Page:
Tesla maintains 6 million solar panel class action lawsuit

Tesla maintains $6 million solar panel class action lawsuit

Tesla has agreed to pay more than $6 million in a class action lawsuit filed by customers facing a sudden price increase for solar rooftop systems in 2021. The price increase caused more than 6,300 people to cancel their solar rooftop contracts with Tesla Energy.

    Image source: Tesla

Image source: Tesla

The Tesla solar roof system was formerly known as solar glass. The company’s CEO, Elon Musk, first envisioned the system in 2016 as an architecturally attractive roof that generates energy and looks as good as clapboards on a house without solar panels. It later turned out that the glass solar tile he showed off at a shareholder presentation about Tesla’s proposed acquisition of SolarCity was a prop, not a working prototype.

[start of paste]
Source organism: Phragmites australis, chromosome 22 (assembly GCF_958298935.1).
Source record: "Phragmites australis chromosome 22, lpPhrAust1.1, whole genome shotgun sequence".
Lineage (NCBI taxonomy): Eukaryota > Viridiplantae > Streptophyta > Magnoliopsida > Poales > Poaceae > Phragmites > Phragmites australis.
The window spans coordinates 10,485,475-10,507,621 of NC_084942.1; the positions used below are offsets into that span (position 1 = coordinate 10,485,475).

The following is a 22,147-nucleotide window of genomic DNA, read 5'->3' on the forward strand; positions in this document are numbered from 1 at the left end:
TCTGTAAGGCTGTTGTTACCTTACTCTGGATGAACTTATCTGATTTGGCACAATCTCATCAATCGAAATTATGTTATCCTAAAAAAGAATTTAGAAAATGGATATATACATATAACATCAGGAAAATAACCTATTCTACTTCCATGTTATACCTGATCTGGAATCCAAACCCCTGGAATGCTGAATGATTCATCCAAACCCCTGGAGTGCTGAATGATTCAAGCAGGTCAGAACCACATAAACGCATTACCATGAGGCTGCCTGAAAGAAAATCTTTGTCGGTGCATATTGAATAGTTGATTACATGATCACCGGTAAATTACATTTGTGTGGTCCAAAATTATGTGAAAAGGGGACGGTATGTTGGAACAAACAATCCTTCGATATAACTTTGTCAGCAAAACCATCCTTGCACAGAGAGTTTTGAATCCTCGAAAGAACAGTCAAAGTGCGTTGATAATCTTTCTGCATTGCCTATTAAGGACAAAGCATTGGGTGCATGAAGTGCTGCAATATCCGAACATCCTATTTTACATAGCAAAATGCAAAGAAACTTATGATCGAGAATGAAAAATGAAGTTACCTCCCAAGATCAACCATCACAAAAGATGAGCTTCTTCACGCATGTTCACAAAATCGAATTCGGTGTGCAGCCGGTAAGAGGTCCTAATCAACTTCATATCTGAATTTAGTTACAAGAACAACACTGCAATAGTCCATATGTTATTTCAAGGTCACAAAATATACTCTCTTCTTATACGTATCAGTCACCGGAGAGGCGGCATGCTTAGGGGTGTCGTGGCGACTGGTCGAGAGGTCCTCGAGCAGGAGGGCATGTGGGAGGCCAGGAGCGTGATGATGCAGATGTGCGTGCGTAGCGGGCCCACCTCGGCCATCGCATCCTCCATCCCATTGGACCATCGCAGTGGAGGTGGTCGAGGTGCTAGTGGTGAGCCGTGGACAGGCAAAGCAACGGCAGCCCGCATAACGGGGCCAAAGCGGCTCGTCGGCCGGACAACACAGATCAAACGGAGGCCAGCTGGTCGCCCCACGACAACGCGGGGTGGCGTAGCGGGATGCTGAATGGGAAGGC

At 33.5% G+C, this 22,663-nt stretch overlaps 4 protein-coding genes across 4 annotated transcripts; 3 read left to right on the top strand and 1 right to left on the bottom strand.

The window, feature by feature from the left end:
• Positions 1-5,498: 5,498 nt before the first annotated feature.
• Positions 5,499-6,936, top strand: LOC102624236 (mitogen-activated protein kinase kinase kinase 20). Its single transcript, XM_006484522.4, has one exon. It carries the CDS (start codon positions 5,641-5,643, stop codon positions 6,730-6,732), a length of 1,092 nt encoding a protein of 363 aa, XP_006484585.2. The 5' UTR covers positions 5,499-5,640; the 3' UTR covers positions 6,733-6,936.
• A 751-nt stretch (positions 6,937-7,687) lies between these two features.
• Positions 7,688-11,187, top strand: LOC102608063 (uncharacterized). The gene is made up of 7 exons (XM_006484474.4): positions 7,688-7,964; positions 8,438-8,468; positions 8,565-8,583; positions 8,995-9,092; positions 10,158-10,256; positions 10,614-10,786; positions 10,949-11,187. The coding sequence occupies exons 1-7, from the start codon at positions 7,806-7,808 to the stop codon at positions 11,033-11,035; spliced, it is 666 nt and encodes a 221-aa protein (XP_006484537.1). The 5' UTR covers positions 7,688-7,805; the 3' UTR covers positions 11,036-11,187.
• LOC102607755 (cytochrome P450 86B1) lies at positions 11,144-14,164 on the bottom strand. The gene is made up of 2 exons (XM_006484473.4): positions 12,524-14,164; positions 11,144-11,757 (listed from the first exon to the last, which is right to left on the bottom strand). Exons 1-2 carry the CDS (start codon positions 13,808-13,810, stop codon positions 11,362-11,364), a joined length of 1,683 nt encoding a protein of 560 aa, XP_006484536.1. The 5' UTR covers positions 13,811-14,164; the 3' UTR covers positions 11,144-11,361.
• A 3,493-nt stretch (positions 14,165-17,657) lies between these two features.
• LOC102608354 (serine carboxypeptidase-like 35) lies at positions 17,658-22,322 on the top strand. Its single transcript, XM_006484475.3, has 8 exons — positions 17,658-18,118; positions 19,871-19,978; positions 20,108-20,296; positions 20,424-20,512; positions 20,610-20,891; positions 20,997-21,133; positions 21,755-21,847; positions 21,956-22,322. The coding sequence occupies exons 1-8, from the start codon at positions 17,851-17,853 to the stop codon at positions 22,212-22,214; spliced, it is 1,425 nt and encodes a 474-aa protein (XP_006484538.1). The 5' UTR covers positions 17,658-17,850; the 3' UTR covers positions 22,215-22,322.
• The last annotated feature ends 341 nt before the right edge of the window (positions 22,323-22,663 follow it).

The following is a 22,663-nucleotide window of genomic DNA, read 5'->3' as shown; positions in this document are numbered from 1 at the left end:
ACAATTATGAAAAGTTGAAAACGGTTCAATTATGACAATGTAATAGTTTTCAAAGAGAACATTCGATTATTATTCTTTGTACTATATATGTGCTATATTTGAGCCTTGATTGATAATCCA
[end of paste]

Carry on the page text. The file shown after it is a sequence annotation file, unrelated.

Tesla Solar Roof customers had already signed deals with the company and were preparing to install the systems in their homes when they were suddenly caught off guard by a sudden price hike in 2021, requiring higher payments to proceed with the installation . That same year, Tesla at least doubled the price of its solar arrays, and made purchasing a Powerwall home storage system a requirement for customers ordering solar panels or roof tiles.

The price increase was not insignificant. Lead plaintiff in the class action, Matthew Amans, found that the price of his solar roof had increased to $146,000 from about $72,000 in the original contract. Rooftops with Tesla Energy have more than 6,300 customers.

As of early 2023, Tesla had installed just 3,000 of its solar roof systems in the US since the technology was unveiled seven years earlier. Through the first quarter of 2023, Tesla’s total solar deployment was 67 MW, representing a 40% year-over-year growth. At the same time, sales growth for Tesla’s energy-storage systems was 360% year over year in the first quarter of 2023, suggesting that Tesla’s energy division’s sales are more dependent on backup batteries for home and utility systems than solar systems.

About the author

Dylan Harris

Dylan Harris is fascinated by tests and reviews of computer hardware.

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